It's difficult to be a "good" homeowner when you buy a house at the top just before the crash.

A "poor" homeowner can be a "good" homeowner buying a house before it goes up in price.

Avoiding homelessness makes people good renters.

Are more good renters really a sign of "progress?"

 
At 4/27/2010 8:10 PM, Anonymous grant said...

Would houses rise in price if inflation was under control or there was very small increases.

 
At 4/27/2010 8:31 PM, Blogger PeakTrader said...

Homeowners extracted trillions of dollars in equity when housing prices rose, most likely for consumption, because the U.S. current account deficit reached over $800 billion in 2006 (or 6% of GDP).

It's amazing "taxpayers" are angry at Wall Street, when they should be angry at consumers and government (the money was consumed, and the consumption of imports shifted dollars into U.S. Treasury bonds, which were consumed by the government).

 
At 4/27/2010 9:04 PM, Blogger PeakTrader said...

Grant, excess goods slowed inflation, while excess capital raised housing prices.

Foreigners sold their goods too cheaply and lent their dollars too cheaply, creating a virtuous U.S. cycle of consumption-investment.

Also, in the 2000s, U.S. corporations had a record 20 consecutive quarters of double-digit earnings growth.

 
At 4/27/2010 9:24 PM, Blogger Ron H. said...

>"Hence markets are in fact efficient."

Mr. Heasley, you have nailed it.

>"The good renter goes back to being the good renter."

Except that the once happy good renter is now a bitter good renter because he feels that he was offered a chance at the "American Dream", but it has been snatched from his grasp.

>"The political class needs to pass a regulation to regulate the political class."

Or as T. Jefferson once said:

"...but bind him down from mischief by the chains of the Constitution."

 
At 4/27/2010 9:53 PM, Blogger Ron H. said...

>"It's amazing "taxpayers" are angry at Wall Street, when they should be angry at consumers and government (the money was consumed, and the consumption of imports shifted dollars into U.S. Treasury bonds, which were consumed by the government)."

Politicians have cleverly deflected that anger away from themselves by feigning outrage and shaking their grubby little fists at "greedy wallstreet fat cats".

Remember the bile spewed by Chris Dodd and others over those "unconscionable" AIG executive bonuses? That $165 Million amounted to 0.1% of the AIG bailout noney. Where was the outrage over the other 99.9% ?

When it was pointed out to him that as chairman of the Senate Banking Committee he had approved these bonuses, he spluttered that he had somehow been tricked into signing the documents.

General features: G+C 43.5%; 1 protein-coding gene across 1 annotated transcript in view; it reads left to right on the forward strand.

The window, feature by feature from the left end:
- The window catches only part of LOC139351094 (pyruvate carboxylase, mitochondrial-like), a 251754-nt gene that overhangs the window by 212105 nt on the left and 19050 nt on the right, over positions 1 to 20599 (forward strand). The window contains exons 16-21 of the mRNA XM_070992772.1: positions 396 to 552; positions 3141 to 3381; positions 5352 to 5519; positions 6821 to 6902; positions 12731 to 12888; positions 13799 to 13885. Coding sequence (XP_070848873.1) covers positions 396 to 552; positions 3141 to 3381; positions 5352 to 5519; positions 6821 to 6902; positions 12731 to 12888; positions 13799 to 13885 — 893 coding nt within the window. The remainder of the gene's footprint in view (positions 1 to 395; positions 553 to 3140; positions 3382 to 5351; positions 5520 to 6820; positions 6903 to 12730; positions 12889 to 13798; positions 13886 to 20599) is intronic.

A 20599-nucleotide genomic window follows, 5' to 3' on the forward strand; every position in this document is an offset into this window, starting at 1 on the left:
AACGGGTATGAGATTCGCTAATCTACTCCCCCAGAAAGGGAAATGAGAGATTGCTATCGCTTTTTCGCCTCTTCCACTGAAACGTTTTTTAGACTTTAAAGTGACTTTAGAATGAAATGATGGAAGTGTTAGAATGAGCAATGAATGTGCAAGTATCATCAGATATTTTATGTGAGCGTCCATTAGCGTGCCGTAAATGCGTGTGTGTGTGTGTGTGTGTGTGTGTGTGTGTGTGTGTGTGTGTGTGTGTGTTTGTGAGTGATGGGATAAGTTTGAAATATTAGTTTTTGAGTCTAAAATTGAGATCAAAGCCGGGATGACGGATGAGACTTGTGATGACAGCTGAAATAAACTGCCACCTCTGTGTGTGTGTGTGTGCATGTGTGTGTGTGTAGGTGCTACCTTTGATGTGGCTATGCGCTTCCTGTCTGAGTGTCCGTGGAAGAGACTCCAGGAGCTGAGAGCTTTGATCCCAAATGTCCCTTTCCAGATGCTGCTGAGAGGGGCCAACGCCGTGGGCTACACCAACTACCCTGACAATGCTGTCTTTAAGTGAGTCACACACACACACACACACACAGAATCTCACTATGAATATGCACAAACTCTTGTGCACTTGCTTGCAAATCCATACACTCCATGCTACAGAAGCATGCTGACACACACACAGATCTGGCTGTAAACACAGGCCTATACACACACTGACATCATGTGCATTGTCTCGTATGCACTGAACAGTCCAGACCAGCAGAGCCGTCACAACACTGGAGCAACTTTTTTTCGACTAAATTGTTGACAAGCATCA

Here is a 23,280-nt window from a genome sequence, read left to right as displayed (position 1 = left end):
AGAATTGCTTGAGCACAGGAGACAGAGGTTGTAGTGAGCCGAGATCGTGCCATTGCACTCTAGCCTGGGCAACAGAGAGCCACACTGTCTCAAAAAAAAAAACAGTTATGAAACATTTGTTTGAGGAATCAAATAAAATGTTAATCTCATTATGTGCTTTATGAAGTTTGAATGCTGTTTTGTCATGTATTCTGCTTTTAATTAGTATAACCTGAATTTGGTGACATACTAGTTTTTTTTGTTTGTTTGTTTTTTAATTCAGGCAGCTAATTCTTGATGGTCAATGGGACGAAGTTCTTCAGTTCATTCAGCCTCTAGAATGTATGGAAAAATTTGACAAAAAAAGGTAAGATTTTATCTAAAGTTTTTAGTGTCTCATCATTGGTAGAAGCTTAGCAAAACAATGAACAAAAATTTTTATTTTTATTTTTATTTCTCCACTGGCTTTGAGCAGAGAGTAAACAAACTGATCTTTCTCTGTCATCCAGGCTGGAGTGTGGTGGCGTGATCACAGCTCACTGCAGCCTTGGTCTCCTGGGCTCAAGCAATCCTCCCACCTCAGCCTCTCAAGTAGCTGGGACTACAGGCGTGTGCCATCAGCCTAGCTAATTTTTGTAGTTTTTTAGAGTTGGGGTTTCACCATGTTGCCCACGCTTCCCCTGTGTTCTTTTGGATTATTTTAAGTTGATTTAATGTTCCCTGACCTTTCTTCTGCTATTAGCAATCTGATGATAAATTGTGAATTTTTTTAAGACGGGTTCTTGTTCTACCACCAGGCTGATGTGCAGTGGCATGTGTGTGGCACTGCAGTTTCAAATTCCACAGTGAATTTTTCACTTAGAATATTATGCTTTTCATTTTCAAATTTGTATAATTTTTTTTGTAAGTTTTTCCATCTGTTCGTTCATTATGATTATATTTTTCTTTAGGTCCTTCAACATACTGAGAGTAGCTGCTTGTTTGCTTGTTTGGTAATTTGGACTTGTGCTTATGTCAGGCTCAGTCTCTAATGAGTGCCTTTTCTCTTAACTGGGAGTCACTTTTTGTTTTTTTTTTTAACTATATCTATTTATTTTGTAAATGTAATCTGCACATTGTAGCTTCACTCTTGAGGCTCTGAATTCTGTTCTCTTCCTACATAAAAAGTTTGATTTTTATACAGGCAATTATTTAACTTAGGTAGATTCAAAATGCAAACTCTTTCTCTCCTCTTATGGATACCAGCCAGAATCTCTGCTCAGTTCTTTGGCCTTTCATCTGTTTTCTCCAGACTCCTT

One of the most powerful men in government was tricked into signing something. What a lying bozo he is! This isn't the type of person we want in such a powerful position. Luckily he has seen the handwriting on the wall, and won't run for re-election.

 
At 4/27/2010 11:09 PM, Anonymous Lyle said...

The problem starts with the real estate industry which has never seen a time that is not a good time to buy (Read its a good time for them to get their commission). Also not enough emphasis is placed on the real estate industries implicit turnover tax on real estate (commissions, title insurance, inspection fees, document fees, fee assesment fees, mailing fees, fees for the sake of having fees). Its over 10% of the sales basis on a round trip basis. (Either directly or added to the mortgage). With the mobility of people unless you have decent appreciation most will end up having to bring a check a closing to sell the place.

 
At 4/27/2010 11:38 PM, Anonymous grant said...

Maybe whats needed is a new type of home ownership and a new type of repayment system.

 
At 4/28/2010 7:56 AM, Anonymous Anonymous said...

As ususal, the people who simplistically blame this on easy credit and bad loans are taking a simplistic view of the situation.

I had an easy credit, no doc loan, done over the phone in minutes, and it was a good deal for me and the bank.

The loan is still in good standing, and a lot smaller now. And it isn't underwater.


Yes there were some giveaway loans, but quite a few would still be serviced had the owners not lost their jobs.

There is plenty of blame for this, including rating agencies, and derivative butchers, government policy, and greedy people of all categories that reached too far for an apple and fell off the ladder.

 
At 4/28/2010 7:59 AM, Anonymous Anonymous said...

New type of ownership.


Good idea. It costs too mauch and takes too long too buy a home. you can spend almost as much for a car in minutes: no surveyor required.

If it was easier to swap and move, more people would live in places better for them (closer to work, maybe).

We maked this way too hard, in some respects and way too easy in others.

Of course either fix will require government intervention.

 
At 4/28/2010 8:03 AM, Anonymous Anonymous said...